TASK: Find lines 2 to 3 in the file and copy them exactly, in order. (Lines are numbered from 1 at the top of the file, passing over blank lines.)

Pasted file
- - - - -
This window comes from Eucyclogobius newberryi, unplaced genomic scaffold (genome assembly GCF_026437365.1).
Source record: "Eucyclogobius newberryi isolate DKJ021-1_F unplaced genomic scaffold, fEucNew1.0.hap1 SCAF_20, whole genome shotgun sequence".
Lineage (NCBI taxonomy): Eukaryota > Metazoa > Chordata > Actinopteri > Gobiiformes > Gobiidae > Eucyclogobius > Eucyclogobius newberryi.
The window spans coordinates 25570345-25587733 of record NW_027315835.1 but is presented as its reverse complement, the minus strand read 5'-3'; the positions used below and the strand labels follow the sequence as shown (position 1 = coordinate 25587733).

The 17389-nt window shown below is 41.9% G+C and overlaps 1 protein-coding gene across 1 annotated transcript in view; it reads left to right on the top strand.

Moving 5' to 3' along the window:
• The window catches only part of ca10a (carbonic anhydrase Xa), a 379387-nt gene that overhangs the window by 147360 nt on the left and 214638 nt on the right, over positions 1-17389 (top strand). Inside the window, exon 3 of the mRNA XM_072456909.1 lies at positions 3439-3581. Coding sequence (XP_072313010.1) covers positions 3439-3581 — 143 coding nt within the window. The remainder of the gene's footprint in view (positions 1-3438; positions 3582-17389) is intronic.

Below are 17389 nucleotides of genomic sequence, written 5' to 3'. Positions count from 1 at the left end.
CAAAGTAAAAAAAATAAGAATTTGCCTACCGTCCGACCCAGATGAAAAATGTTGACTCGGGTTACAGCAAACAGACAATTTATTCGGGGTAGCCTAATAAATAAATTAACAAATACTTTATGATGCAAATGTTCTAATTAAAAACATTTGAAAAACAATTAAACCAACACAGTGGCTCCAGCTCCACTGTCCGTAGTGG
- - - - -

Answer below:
Source record: "Eucyclogobius newberryi isolate DKJ021-1_F unplaced genomic scaffold, fEucNew1.0.hap1 SCAF_20, whole genome shotgun sequence".
Lineage (NCBI taxonomy): Eukaryota > Metazoa > Chordata > Actinopteri > Gobiiformes > Gobiidae > Eucyclogobius > Eucyclogobius newberryi.